# What is the limit of `(x^3+y^3)/(x^2+y^2)`   as (x,y)-->(0,0)? I'm supposed to use polar coordinates to find the limit.  The assignment says: "If (`r,theta` ) are polar coordinates of the...

What is the limit of `(x^3+y^3)/(x^2+y^2)`   as (x,y)-->(0,0)?

I'm supposed to use polar coordinates to find the limit.

The assignment says: "If (`r,theta` ) are polar coordinates of the point (x,y) with r > 0 (or equal to 0), note that r --> 0 as (x,y) --> (0,0)."

sciencesolve | Teacher | (Level 3) Educator Emeritus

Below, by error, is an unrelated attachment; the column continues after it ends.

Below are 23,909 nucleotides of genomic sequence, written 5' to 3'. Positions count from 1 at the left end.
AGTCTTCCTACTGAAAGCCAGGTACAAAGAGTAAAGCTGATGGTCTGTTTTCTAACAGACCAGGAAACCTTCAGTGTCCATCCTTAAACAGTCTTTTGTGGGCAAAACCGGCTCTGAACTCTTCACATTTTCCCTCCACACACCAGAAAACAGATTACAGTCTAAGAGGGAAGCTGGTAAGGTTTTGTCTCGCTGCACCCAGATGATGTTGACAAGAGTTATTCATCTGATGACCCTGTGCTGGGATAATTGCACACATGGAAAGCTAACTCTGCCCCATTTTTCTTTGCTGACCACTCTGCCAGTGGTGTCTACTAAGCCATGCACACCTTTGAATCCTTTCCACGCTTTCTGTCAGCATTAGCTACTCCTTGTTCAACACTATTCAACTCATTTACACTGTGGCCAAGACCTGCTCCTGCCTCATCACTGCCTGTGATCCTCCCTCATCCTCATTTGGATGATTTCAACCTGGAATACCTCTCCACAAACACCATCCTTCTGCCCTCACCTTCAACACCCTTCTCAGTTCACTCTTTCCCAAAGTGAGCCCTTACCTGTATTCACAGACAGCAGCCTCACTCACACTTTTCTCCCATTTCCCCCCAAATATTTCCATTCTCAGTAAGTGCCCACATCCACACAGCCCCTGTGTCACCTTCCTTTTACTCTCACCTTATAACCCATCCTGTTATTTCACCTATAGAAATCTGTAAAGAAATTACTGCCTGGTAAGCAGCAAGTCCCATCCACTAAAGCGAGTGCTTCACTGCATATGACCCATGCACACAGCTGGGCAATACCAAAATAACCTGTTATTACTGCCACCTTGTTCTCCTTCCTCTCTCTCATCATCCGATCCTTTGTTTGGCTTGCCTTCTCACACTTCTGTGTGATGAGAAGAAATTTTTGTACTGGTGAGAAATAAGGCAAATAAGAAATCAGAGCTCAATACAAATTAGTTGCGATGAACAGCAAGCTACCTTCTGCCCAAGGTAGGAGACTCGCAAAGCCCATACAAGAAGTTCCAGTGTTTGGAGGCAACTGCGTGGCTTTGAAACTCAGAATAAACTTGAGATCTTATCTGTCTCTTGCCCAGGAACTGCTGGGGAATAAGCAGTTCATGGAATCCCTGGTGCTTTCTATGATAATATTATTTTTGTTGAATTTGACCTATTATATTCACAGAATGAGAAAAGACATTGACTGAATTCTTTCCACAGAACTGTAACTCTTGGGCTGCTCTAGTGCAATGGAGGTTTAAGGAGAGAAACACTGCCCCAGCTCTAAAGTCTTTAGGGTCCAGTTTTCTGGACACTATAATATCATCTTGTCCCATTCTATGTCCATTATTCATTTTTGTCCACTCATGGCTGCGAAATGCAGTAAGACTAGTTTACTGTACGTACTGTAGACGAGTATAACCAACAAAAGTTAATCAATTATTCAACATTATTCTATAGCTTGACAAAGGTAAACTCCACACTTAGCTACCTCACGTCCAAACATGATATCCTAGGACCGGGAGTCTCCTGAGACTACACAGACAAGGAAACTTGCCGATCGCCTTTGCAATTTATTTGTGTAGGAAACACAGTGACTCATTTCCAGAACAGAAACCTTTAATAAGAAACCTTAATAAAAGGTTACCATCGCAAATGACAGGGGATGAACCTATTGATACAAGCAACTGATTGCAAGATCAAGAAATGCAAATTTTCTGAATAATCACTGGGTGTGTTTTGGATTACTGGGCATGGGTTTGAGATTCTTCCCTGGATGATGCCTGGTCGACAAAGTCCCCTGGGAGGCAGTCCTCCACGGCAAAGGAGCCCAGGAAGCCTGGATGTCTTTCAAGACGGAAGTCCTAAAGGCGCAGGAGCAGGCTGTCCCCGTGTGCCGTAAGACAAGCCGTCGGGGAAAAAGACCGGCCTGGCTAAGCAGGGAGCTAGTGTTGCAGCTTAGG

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The problem requests to use parametric forms, hence, you need to convert the Cartesian coordinates x,y into polar coordinates, thus, you need to substitute `r*cos t`  for x and `r*sin t`  for y, such that:

`lim_(x,y -> 0) (x^3 + y^3)/(x^2 + y^2) = lim_(r->0) (r^3*cos^3 t + r^3*sin^3 t)/(r^2*cos^2 t + r^2*sin^2 t)`

Factoring out `r^3` and `r^2`  yields:

`lim_(r->0) (r^3*(cos^3 t+sin^3 t))/(r^2*(cos^2 t+sin^2 t))`

Using the basic formula of trigonometry, `cos^2 t+sin^2 t = 1` , yields:

`lim_(r->0) r*(cos^3 t+sin^3 t) = 0`

Hence, evaluating the given multivariable limit, using parametric forms, yields `lim_(x,y -> 0) (x^3 + y^3)/(x^2 + y^2) = 0. `

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